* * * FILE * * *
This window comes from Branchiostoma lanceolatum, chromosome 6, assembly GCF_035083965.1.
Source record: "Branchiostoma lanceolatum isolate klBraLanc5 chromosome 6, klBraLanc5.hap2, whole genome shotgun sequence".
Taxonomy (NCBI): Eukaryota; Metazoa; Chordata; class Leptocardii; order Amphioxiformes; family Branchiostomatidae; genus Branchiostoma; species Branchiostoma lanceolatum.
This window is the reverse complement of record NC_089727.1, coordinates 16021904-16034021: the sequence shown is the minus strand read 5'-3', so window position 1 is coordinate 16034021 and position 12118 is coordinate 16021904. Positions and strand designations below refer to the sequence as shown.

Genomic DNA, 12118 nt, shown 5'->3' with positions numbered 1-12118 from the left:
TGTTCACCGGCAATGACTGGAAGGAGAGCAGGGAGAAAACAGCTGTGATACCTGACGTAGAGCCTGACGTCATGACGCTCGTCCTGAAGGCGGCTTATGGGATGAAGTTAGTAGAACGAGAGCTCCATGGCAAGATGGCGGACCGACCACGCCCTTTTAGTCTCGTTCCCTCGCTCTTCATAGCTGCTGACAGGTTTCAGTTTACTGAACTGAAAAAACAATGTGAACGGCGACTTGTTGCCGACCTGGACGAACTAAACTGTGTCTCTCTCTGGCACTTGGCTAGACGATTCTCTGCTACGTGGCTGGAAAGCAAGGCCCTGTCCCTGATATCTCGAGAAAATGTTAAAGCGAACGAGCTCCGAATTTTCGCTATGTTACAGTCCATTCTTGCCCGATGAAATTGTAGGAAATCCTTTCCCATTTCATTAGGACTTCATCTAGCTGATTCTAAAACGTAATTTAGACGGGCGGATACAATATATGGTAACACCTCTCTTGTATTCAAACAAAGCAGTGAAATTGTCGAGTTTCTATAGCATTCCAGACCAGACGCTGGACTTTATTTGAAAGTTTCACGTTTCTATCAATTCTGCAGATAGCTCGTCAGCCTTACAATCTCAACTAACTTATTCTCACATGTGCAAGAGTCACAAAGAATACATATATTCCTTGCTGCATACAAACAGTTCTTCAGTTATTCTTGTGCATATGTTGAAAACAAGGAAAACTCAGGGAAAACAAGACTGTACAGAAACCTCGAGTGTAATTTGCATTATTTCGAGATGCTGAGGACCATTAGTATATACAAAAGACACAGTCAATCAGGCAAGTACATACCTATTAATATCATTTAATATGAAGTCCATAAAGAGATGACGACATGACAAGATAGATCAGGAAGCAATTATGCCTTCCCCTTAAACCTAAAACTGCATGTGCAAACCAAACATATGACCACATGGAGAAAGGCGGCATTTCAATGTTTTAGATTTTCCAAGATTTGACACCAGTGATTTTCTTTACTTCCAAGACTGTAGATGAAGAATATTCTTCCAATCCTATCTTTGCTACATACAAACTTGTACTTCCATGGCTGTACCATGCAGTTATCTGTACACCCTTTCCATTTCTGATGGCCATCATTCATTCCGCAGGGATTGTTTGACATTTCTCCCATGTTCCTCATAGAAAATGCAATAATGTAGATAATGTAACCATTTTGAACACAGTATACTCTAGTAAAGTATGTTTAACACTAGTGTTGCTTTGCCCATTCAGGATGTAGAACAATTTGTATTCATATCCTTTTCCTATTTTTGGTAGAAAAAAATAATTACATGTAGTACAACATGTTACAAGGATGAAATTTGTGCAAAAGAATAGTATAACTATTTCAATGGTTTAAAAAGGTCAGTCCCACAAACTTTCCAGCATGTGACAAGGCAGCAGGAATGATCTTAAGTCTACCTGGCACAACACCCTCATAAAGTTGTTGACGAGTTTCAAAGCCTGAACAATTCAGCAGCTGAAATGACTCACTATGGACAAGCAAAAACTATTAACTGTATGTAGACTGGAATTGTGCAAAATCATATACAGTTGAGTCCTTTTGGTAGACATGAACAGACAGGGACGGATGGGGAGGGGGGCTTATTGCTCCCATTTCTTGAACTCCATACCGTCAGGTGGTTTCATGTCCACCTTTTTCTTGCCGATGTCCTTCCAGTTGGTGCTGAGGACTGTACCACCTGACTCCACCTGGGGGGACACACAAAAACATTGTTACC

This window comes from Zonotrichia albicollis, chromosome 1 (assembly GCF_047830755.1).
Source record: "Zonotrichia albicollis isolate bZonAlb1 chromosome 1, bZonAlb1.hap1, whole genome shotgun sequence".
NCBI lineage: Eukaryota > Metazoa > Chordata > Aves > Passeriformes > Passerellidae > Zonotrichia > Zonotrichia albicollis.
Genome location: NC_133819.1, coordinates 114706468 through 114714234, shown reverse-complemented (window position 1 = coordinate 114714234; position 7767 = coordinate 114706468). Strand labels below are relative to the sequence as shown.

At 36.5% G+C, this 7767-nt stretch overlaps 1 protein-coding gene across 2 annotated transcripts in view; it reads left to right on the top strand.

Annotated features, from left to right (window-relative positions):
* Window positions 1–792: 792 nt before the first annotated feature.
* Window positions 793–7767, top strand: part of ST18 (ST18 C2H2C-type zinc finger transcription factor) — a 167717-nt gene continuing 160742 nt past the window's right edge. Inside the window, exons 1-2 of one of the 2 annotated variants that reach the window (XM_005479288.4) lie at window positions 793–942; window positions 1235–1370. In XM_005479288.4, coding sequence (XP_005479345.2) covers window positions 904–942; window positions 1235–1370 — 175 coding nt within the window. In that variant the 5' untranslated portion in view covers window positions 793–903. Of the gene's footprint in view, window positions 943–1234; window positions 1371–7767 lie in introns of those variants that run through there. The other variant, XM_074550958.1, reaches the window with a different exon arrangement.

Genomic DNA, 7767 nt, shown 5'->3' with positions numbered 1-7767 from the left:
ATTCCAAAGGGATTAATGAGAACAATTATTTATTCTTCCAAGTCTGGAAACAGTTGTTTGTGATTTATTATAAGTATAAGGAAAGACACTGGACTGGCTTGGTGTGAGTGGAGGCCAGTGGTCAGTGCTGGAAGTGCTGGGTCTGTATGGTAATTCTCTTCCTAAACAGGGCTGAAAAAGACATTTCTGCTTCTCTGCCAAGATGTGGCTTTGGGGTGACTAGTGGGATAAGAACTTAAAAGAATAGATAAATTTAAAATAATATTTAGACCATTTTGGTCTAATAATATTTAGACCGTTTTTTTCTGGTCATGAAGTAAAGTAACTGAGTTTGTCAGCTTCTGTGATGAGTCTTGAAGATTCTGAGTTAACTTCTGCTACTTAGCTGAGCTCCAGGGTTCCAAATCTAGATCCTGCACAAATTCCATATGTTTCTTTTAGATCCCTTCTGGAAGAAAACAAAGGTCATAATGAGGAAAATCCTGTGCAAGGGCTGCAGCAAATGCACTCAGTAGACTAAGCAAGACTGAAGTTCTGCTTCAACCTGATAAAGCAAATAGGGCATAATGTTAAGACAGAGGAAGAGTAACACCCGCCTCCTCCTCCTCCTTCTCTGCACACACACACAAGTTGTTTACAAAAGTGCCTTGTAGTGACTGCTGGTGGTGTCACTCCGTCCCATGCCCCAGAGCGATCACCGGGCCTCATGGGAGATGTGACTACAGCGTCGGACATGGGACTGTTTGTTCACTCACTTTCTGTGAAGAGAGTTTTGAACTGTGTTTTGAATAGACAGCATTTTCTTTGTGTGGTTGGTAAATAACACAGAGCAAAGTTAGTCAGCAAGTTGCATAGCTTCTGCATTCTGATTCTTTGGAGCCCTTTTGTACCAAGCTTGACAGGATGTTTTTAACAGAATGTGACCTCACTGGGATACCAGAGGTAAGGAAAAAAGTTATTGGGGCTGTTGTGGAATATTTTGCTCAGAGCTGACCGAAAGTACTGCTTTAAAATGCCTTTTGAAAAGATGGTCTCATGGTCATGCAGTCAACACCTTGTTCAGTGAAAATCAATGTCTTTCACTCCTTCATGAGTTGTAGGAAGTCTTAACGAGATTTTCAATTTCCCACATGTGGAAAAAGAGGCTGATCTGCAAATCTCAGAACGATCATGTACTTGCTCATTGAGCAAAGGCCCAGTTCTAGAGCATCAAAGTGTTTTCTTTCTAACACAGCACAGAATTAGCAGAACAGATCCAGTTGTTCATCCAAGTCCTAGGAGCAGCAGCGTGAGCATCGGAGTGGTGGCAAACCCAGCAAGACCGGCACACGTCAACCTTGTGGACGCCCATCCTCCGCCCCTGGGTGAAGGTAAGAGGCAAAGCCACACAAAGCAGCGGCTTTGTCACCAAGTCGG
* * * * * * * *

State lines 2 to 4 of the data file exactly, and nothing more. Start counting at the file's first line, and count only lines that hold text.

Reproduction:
Source record: "Branchiostoma lanceolatum isolate klBraLanc5 chromosome 6, klBraLanc5.hap2, whole genome shotgun sequence".
Taxonomy (NCBI): Eukaryota; Metazoa; Chordata; class Leptocardii; order Amphioxiformes; family Branchiostomatidae; genus Branchiostoma; species Branchiostoma lanceolatum.
This window is the reverse complement of record NC_089727.1, coordinates 16021904-16034021: the sequence shown is the minus strand read 5'-3', so window position 1 is coordinate 16034021 and position 12118 is coordinate 16021904. Positions and strand designations below refer to the sequence as shown.